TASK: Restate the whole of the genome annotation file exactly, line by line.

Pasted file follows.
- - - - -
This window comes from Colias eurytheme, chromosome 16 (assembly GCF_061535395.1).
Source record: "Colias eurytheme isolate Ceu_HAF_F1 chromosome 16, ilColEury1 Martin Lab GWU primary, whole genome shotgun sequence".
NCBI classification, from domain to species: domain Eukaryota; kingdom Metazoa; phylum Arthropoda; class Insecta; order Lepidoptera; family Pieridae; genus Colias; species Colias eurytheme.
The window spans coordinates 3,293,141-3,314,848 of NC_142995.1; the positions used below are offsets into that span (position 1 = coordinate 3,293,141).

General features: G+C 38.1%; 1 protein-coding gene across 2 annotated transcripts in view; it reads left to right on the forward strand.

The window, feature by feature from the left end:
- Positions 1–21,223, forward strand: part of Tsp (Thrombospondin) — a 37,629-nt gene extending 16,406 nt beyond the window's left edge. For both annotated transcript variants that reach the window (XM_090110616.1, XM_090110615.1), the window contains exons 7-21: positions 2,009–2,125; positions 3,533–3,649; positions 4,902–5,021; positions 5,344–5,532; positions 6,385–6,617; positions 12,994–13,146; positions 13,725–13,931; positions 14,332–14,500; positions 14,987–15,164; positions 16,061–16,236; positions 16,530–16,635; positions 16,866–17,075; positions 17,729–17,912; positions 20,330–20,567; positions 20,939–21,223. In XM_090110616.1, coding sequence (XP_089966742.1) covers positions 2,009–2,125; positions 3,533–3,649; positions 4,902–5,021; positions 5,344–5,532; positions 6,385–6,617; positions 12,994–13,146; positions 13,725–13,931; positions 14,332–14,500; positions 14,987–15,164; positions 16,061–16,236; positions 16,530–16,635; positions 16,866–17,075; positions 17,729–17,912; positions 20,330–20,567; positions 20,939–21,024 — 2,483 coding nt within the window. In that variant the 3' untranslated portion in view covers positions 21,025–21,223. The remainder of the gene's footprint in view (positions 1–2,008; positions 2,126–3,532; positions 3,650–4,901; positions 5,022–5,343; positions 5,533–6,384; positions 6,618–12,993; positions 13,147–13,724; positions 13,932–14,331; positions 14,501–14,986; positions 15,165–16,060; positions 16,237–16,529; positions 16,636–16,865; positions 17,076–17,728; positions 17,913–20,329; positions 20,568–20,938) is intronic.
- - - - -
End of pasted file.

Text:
This window comes from Colias eurytheme, chromosome 16 (assembly GCF_061535395.1).
Source record: "Colias eurytheme isolate Ceu_HAF_F1 chromosome 16, ilColEury1 Martin Lab GWU primary, whole genome shotgun sequence".
NCBI classification, from domain to species: domain Eukaryota; kingdom Metazoa; phylum Arthropoda; class Insecta; order Lepidoptera; family Pieridae; genus Colias; species Colias eurytheme.
The window spans coordinates 3,293,141-3,314,848 of NC_142995.1; the positions used below are offsets into that span (position 1 = coordinate 3,293,141).

General features: G+C 38.1%; 1 protein-coding gene across 2 annotated transcripts in view; it reads left to right on the forward strand.

The window, feature by feature from the left end:
- Positions 1–21,223, forward strand: part of Tsp (Thrombospondin) — a 37,629-nt gene extending 16,406 nt beyond the window's left edge. For both annotated transcript variants that reach the window (XM_090110616.1, XM_090110615.1), the window contains exons 7-21: positions 2,009–2,125; positions 3,533–3,649; positions 4,902–5,021; positions 5,344–5,532; positions 6,385–6,617; positions 12,994–13,146; positions 13,725–13,931; positions 14,332–14,500; positions 14,987–15,164; positions 16,061–16,236; positions 16,530–16,635; positions 16,866–17,075; positions 17,729–17,912; positions 20,330–20,567; positions 20,939–21,223. In XM_090110616.1, coding sequence (XP_089966742.1) covers positions 2,009–2,125; positions 3,533–3,649; positions 4,902–5,021; positions 5,344–5,532; positions 6,385–6,617; positions 12,994–13,146; positions 13,725–13,931; positions 14,332–14,500; positions 14,987–15,164; positions 16,061–16,236; positions 16,530–16,635; positions 16,866–17,075; positions 17,729–17,912; positions 20,330–20,567; positions 20,939–21,024 — 2,483 coding nt within the window. In that variant the 3' untranslated portion in view covers positions 21,025–21,223. The remainder of the gene's footprint in view (positions 1–2,008; positions 2,126–3,532; positions 3,650–4,901; positions 5,022–5,343; positions 5,533–6,384; positions 6,618–12,993; positions 13,147–13,724; positions 13,932–14,331; positions 14,501–14,986; positions 15,165–16,060; positions 16,237–16,529; positions 16,636–16,865; positions 17,076–17,728; positions 17,913–20,329; positions 20,568–20,938) is intronic.